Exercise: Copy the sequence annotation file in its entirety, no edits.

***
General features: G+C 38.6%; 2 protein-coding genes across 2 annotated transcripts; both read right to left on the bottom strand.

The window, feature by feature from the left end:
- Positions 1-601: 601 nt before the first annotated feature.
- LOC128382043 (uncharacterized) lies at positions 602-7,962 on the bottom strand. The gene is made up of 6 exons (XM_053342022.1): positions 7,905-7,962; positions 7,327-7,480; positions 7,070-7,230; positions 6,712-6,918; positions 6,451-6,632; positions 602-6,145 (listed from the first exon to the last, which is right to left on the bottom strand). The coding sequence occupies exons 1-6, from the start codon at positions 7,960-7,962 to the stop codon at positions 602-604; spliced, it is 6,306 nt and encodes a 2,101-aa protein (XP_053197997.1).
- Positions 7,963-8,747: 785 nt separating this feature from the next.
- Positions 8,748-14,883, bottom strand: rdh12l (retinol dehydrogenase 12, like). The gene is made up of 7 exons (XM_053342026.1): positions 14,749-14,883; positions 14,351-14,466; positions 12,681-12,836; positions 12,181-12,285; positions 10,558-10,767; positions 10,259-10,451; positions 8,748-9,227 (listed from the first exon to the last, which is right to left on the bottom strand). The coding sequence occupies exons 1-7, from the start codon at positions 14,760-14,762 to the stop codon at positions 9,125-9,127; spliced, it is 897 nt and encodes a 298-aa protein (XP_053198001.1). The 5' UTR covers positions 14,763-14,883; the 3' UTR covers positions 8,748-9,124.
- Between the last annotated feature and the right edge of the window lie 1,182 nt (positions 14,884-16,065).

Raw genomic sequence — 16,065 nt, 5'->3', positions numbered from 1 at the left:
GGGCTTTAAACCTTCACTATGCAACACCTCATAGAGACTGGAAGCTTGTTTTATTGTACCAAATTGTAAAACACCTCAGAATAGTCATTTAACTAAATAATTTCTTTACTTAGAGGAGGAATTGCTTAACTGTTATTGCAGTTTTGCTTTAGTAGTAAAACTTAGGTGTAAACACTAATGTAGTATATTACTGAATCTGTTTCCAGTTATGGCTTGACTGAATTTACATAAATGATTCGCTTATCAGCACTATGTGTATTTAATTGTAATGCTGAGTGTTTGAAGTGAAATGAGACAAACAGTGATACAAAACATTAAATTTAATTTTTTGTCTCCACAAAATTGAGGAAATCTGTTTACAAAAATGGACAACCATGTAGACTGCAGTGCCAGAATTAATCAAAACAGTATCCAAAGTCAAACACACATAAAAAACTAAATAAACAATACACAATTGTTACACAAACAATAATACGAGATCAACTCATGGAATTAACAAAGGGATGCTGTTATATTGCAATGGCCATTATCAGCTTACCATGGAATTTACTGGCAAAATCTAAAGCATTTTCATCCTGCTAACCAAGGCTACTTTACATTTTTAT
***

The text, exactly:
General features: G+C 38.6%; 2 protein-coding genes across 2 annotated transcripts; both read right to left on the bottom strand.

The window, feature by feature from the left end:
- Positions 1-601: 601 nt before the first annotated feature.
- LOC128382043 (uncharacterized) lies at positions 602-7,962 on the bottom strand. The gene is made up of 6 exons (XM_053342022.1): positions 7,905-7,962; positions 7,327-7,480; positions 7,070-7,230; positions 6,712-6,918; positions 6,451-6,632; positions 602-6,145 (listed from the first exon to the last, which is right to left on the bottom strand). The coding sequence occupies exons 1-6, from the start codon at positions 7,960-7,962 to the stop codon at positions 602-604; spliced, it is 6,306 nt and encodes a 2,101-aa protein (XP_053197997.1).
- Positions 7,963-8,747: 785 nt separating this feature from the next.
- Positions 8,748-14,883, bottom strand: rdh12l (retinol dehydrogenase 12, like). The gene is made up of 7 exons (XM_053342026.1): positions 14,749-14,883; positions 14,351-14,466; positions 12,681-12,836; positions 12,181-12,285; positions 10,558-10,767; positions 10,259-10,451; positions 8,748-9,227 (listed from the first exon to the last, which is right to left on the bottom strand). The coding sequence occupies exons 1-7, from the start codon at positions 14,760-14,762 to the stop codon at positions 9,125-9,127; spliced, it is 897 nt and encodes a 298-aa protein (XP_053198001.1). The 5' UTR covers positions 14,763-14,883; the 3' UTR covers positions 8,748-9,124.
- Between the last annotated feature and the right edge of the window lie 1,182 nt (positions 14,884-16,065).

Raw genomic sequence — 16,065 nt, 5'->3', positions numbered from 1 at the left:
GGGCTTTAAACCTTCACTATGCAACACCTCATAGAGACTGGAAGCTTGTTTTATTGTACCAAATTGTAAAACACCTCAGAATAGTCATTTAACTAAATAATTTCTTTACTTAGAGGAGGAATTGCTTAACTGTTATTGCAGTTTTGCTTTAGTAGTAAAACTTAGGTGTAAACACTAATGTAGTATATTACTGAATCTGTTTCCAGTTATGGCTTGACTGAATTTACATAAATGATTCGCTTATCAGCACTATGTGTATTTAATTGTAATGCTGAGTGTTTGAAGTGAAATGAGACAAACAGTGATACAAAACATTAAATTTAATTTTTTGTCTCCACAAAATTGAGGAAATCTGTTTACAAAAATGGACAACCATGTAGACTGCAGTGCCAGAATTAATCAAAACAGTATCCAAAGTCAAACACACATAAAAAACTAAATAAACAATACACAATTGTTACACAAACAATAATACGAGATCAACTCATGGAATTAACAAAGGGATGCTGTTATATTGCAATGGCCATTATCAGCTTACCATGGAATTTACTGGCAAAATCTAAAGCATTTTCATCCTGCTAACCAAGGCTACTTTACATTTTTAT